March 1, 2012
Homegrown perfume factory
Right now, my garden is a perfume factory working overtime. Mountain laurel blossoms mingle with the sweetness of bridal-gowned Mexican plum.
Beneficial insects swoop between them and ‘Spring Bouquet’ viburnums.
As I pruned ‘Maggie’ at last, I had to stop now and then to “smell the roses.”
Narcissus ‘Falconet’ beckons a tête-à-tête to catch a gentle whiff.
I have to get even closer to catch the scent of spring starflowers (Ipheion uniflorum) and the few grape hyacinths I have. These are actually Muscari, though I have no clue which one.
White summer snowflake (Leucojum aestivum) and the flowers of silver bush germander (Teucrium fruticans) are too subtle for my allergy-stricken nose, but they sure are pretty.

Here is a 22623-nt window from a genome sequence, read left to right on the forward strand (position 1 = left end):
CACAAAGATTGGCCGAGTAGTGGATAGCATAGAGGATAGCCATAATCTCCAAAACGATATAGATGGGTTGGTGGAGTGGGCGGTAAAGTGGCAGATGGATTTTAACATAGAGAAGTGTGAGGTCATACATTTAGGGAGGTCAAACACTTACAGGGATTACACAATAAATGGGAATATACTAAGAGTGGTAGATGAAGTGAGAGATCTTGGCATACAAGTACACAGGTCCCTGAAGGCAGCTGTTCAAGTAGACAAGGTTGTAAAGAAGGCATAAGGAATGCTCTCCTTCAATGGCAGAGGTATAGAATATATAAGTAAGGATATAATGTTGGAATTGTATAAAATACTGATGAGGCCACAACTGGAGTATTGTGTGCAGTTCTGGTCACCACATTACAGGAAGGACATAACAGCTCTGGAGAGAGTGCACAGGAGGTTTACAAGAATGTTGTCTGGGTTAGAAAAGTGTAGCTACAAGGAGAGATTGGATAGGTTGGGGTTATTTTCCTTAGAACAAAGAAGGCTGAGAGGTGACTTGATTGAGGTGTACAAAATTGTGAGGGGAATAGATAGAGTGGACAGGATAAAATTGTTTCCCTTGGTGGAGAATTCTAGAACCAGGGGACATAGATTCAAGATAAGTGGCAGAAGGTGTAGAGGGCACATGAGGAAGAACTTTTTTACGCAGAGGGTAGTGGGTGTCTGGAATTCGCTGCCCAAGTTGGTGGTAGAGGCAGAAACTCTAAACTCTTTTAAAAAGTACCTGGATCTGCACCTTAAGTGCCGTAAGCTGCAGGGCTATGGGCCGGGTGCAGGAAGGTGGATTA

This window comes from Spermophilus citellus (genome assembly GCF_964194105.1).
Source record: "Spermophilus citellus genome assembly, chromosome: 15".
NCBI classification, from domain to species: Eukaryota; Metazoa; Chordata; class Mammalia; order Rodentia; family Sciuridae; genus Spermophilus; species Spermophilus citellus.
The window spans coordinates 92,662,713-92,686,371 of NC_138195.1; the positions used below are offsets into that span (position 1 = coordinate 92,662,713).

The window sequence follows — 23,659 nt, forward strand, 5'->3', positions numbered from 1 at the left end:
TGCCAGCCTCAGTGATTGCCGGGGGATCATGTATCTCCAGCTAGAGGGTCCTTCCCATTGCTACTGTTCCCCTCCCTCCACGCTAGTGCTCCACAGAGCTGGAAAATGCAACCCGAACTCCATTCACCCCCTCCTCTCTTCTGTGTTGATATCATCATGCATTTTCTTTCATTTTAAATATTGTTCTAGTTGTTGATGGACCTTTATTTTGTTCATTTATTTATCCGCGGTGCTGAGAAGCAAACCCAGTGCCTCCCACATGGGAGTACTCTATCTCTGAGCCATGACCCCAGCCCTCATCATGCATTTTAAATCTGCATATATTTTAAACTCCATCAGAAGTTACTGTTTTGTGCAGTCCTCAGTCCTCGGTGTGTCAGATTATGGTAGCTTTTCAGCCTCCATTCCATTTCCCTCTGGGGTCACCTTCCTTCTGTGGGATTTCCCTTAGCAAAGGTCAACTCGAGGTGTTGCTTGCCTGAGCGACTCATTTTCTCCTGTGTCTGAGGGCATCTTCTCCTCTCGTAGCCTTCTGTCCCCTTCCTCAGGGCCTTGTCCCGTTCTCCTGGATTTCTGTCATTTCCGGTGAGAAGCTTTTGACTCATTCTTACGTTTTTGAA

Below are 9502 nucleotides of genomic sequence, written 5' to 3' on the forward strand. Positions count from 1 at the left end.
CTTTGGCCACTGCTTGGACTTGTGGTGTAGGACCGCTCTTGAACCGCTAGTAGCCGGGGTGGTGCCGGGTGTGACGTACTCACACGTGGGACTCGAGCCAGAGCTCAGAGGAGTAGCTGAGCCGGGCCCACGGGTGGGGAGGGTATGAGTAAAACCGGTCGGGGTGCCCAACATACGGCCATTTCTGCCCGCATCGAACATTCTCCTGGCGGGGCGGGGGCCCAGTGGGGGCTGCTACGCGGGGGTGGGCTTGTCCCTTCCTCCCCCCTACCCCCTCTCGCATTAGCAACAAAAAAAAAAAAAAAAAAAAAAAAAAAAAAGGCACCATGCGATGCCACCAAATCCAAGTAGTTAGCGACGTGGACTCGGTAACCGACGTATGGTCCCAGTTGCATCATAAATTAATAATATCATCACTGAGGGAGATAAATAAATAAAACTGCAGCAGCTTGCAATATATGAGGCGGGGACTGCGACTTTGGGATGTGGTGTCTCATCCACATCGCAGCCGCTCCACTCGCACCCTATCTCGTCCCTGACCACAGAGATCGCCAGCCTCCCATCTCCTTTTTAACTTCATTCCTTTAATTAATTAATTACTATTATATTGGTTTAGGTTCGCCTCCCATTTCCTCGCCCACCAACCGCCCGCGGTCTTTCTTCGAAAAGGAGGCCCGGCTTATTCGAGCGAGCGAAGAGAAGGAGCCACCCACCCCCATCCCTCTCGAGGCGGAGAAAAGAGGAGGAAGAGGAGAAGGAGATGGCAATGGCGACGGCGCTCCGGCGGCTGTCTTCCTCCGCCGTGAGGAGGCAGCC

Here’s a wider shot that includes snapdragons, the first I’ve planted in years. I’m loving it!
Perennial Scotty’s Surprise oxalis (discovered by Scott Ogden) and winter annual snapdragons appeal more to the eye than to the nose.
This bed is more structural than fragrant, with young pine muhly (Muhlenbergia dubia), shrimp plant, Yucca ‘Margaritaville’, pink skullcap, dwarf Jerusalem sage, purple heart, heartleaf skullcap, and winter annual stocks.
Still, the Jerusalem sage has a slight sage-y scent, and the stocks are nose-stoppers!
Sadly, the 89° last week means that my stock of stocks is about to run out. Fun while it lasted! In April, I think I’m going to install Texas Superstar angelonias in their place.
Event of the week: The First Austin African Violet Society hosts its 44th judged show and sale “African Violets and Other Wonders of the World” on March 17 and 18 at Zilker Botanical Garden. Guaranteed to make your indoor garden as glamorous as the one outside!
See you next week, Linda